March 9, 2021
Each week, XI Technologies scans its unique combination of enhanced industry data to provide trends and insights that have value for professionals doing business in the WCSB. If you’d like to receive our Wednesday Word to the Wise in your inbox, subscribe here.
In response to the all the attention on M&A in the Montney lately, we published an overview of the Montney play last week focusing on ownership, production history, and liabilities in the region around Dawson Creek (BC). This week, we wanted to leverage XI Technologies’ drilling data to give an overview of drilling trends throughout the entire play.
Knowing the players in the area is critical. As can be seen in the graph below, we clearly recognize Ovintiv as the dominant entity over the past 5 years. The four most active operators drilling for Montney production (Ovintiv, Tourmaline, Seven Generations, and ARC) have been consistent in their commitment to Montney development.
Looking at the last 10 years of activity (including two major economic swings), it becomes a bit easier to identify the newer players, as well as those who’ve withdrawn or shifted focus away from Montney over time. To get a better sense of how drilling operations have shifted in recent years, let’s drill down a bit more into the data.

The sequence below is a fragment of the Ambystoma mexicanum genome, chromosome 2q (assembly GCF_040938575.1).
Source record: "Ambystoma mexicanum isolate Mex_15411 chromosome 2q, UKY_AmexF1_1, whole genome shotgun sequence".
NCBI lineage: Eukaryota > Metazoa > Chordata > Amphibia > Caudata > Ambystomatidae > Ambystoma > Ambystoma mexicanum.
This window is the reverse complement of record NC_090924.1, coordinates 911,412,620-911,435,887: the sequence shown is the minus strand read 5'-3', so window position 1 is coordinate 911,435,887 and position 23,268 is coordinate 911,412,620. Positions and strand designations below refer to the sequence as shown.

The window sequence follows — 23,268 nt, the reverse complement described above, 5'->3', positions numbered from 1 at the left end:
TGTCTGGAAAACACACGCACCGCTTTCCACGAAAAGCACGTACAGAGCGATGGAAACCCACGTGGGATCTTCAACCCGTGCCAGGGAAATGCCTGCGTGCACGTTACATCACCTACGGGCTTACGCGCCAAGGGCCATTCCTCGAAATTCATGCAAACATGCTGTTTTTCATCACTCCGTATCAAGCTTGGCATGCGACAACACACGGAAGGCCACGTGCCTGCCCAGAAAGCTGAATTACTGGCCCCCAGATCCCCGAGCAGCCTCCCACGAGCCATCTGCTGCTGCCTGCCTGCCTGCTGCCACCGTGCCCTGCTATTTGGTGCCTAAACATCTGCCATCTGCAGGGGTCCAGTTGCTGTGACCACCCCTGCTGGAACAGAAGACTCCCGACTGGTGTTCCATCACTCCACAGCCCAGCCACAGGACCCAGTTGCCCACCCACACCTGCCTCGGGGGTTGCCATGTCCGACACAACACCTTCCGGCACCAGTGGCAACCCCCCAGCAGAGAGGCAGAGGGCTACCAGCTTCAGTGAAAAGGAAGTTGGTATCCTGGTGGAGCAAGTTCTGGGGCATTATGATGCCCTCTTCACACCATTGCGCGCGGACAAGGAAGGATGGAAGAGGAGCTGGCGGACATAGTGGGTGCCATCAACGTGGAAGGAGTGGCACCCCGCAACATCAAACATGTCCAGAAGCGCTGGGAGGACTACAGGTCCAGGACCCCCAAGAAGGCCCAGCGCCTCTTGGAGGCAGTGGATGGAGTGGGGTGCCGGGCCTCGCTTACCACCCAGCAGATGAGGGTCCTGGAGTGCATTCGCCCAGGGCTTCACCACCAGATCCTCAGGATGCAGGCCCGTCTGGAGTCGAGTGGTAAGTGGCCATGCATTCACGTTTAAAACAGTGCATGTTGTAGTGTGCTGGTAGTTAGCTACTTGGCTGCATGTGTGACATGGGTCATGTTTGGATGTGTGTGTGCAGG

After answering the “who”, next let’s answer the “where”. The Montney play has a wide reach, spanning from NE BC to central AB. When talking “Montney drilling”, what areas are most active?
The infographic below tells us that the bulk of Montney drilling is happening in the Heritage field, followed by Northern Montney, Kakwa, and Elmworth.
Now it’s time for the “what”. Let’s look deeper at information that tells us more about the drills themselves. Canada’s oil and gas sector is internationally admired for its innovation in well construction; much of which is showcased in Montney drilling. As illustrated below, companies continue to extend their reach (pun intended) as they drill deeper, more complex wells year-over-year.
Interesting to note that since the peak of Montney drilling in 2017, we see well counts decline, but overall meters drilled hasn’t declined at nearly the same rate. This is purely on account of efficient engineering and program design. It’s far more cost effective to recover Montney resources with less wells, but at what risk? Drilling to these depths requires considerable engineering, and proper planning.
If you would like to learn how data can aide your research in various areas throughout Western Canada, we invite you to attend an upcoming webinar. Register today for Take Your M&A Scoping to the Next Level on March 18 or Analyzing the Montney on March 23.